How many times in life have you been surprised by joy?
What about the time you made a new friend? Had your first ice cream cone?
Saw a sunset like no other? Unexpectedly fell in love?
Surely, there have been thousands of big and little moments when you were awestruck, shocked with delight.
One would think it easy to call up those moments of elation in times of stress, disappointment, or grief, but it isn’t. As neuroscientist Rick Hanson has said: “The brain is like Velcro for negative experiences, but Teflon for positive ones. That shades “implicit memory” – your underlying expectations, beliefs, action strategies, and mood – in an increasingly negative direction. We all have this built-in negativity bias. If you had trauma in your childhood your unconscious mind, even though it seems unhelpful, has strengthened your negativity bias to keep you safe. The more aware you are of possible danger, and the more you remember negative experiences from the past, the more wary and watchful you will be in the present.
It turns out, biology cares more about staying safe than enhancing your joy. Luckily, your conscious mind can choose to focus on things, especially the tiny ones, that make life worth living. It’s your job to figure out what those are. The more the better.
The British writer, Iris Murdoch, has some great advice in this regard. She said: “One of the secrets of a happy life is continuous small treats, and if some of these can be inexpensive and quickly procured so much the better.”
Anyone over the age of two has discovered, even if they can’t yet articulate it, that life is a series of joys and challenges. When we’re young, because we’re so egocentric, and we think the entire world revolves around us, we are prone to feel responsible for making joyful things happen as well as feeling responsible for negative experiences. This is why children, no matter how many times parents tell them otherwise, think it is their fault if the parents fight or divorce.
Clearly, once we are adults, we consciously realize that we’re not responsible for most things that happen in the universe or even our own microcosmic orbit.
Yet, for the unconscious mind forged in childhood, old habits die hard.
No one ever told us we have to work at being happy. This has never been truer than now when threats of environmental extinction hang like a sword of Damocles over everyone’s head. Of course, the Middle Ages and the bubonic plague were no picnic, but they didn’t have the Internet and second by second updates on every horrible thing that was happening.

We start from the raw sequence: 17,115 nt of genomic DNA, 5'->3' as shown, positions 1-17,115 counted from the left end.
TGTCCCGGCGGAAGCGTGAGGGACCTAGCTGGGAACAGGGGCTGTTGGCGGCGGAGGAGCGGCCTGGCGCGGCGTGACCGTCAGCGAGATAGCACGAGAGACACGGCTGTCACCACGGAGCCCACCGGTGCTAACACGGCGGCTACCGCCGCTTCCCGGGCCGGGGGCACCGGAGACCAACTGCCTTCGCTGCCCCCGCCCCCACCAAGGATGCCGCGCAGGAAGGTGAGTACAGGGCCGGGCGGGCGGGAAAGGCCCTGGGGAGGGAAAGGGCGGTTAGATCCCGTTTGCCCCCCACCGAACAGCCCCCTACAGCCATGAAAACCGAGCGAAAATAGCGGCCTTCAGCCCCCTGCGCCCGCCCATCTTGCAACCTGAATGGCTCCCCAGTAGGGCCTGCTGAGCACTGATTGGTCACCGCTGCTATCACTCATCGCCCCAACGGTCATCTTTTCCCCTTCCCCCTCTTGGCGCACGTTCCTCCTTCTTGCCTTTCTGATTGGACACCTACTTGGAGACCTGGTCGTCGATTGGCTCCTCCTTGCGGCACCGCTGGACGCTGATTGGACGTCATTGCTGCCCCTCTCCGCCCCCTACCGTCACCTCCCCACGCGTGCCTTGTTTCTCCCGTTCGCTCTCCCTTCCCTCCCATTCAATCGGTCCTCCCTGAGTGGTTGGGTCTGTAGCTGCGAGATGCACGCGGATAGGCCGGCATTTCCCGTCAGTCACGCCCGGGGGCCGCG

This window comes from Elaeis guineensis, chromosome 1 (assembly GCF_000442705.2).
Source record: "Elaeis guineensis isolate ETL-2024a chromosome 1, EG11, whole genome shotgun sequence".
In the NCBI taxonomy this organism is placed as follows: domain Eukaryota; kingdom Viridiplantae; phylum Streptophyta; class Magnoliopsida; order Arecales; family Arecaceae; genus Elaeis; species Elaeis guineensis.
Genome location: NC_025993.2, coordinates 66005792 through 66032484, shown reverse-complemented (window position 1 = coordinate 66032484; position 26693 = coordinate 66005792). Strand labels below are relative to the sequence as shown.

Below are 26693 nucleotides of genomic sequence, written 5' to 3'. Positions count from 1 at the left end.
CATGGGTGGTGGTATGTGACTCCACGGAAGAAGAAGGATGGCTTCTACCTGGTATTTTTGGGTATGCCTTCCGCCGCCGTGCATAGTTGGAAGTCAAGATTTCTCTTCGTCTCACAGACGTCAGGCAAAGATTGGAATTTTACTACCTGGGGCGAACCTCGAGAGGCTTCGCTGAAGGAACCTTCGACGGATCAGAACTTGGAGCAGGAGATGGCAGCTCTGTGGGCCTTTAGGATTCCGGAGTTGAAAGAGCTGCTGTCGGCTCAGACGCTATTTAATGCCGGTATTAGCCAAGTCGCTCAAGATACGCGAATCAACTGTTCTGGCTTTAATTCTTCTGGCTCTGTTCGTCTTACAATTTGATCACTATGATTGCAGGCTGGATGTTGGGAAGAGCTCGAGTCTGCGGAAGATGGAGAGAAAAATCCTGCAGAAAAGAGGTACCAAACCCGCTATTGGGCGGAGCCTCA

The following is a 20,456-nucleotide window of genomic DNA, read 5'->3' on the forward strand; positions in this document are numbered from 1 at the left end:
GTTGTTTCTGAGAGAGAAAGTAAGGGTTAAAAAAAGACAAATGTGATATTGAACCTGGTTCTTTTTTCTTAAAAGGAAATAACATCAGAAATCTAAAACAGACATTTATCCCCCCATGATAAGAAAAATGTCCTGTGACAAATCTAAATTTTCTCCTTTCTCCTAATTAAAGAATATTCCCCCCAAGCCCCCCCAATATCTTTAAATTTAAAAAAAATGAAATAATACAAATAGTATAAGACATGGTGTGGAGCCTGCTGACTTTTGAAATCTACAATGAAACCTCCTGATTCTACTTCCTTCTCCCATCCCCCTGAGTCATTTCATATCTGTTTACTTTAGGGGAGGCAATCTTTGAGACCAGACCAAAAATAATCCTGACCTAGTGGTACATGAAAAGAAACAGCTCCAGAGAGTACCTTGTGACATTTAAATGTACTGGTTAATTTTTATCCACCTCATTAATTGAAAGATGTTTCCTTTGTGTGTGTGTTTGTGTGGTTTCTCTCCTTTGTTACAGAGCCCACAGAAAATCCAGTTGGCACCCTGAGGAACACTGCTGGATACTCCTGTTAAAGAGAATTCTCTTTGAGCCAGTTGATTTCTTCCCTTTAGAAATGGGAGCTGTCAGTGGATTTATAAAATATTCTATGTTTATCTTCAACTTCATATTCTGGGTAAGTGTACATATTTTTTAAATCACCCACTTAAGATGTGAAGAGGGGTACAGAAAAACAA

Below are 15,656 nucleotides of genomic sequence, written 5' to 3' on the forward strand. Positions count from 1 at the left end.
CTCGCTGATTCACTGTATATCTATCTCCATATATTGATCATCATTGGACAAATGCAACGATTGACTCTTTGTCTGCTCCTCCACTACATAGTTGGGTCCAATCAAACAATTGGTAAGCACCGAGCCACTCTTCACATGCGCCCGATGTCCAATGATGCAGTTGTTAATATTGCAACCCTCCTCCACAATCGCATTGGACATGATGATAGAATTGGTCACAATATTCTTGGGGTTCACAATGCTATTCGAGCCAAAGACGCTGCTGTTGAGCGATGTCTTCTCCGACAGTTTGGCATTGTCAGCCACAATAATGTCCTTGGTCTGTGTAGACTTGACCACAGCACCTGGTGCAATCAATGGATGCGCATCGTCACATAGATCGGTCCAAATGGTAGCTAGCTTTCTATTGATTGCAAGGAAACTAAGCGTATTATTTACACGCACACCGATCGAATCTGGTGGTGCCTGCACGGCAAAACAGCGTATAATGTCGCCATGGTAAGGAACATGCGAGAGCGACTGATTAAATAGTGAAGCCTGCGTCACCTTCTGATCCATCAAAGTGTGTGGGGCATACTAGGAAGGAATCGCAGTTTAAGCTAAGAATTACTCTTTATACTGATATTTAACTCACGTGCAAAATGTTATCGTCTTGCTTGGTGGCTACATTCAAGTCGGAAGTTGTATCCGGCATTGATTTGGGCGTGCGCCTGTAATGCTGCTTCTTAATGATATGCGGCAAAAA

So what’s a human to do? Seize the joy. Ferret out every little thing that makes you smile or brings delight. If your back hurts, focus on the 98% of your body that doesn’t. (You might even practice something called Pendulation, where you consciously move your attention and breathe back-and-forth between a part of your body that bothers you and a part that feels safe or neutral. It helps if you do this with alternating sides of the body.)
Savor things. Mindfulness practice, something you can do on and off all day long, enhances your experience by consciously focusing on it. When you’re eating something delicious use all five senses to slow down and fully experience it. When you’re listening to a favorite song, let it inhabit your body. You might even dance. If you’re doing yoga, qigong, walking, or swimming, embody the sensations and breath.
Naturally, there are times in life where we have no choice but to be mindful. Some of these might include making love, riding a roller coaster, or getting caught up in a movie. They were memorable because we were fully present.
Yet, we’re still Velcro for the negative and Teflon for the positive. So, sometimes, when life feels less delightful, that old negativity bias will take over.
Though they may sound like opposites, I’m going to suggest a counterintuitive thing that you can do to support yourself when life is not going well or you’re upset about something. The first one comes from Buddhism and it’s peppered and throughout this website. Give yourself a cosmic permission slip to feel everything you feel. Furthermore, sit with it, name it, and allow it. As the Beatles said, Let it be. This is the hardest thing to do. Yet, it will set you free. Every cell in your body, mind, and spirit wants to push away pain. That’s natural. When we allow ourselves to fully feel the magnitude of our grief, for example, it can move through us. When we consciously or unconsciously suppress it, it lingers and festers.
Once you have allowed yourself to inhabit your current thoughts, feelings, and experiences, you can then remind yourself that:
This, too, shall pass. Everything in my life already has.
I can consciously remember good times and choose to believe they will come again. They will be different, and I can’t predict them, but life has shown me, through its kaleidoscope of joys and sorrows, they will appear when I least expect them.
It’s not easy being human. It’s up to each of us to curate our own life as best as we can. Though we wish it were otherwise, we can’t control most things that happen. So let’s control what we can, or at least try to.
Start today with this meditation from the free Insight Timer app and see if it doesn’t make a difference: https://insig.ht/HxCHZIjslBb.
Copyright Nicole S. Urdang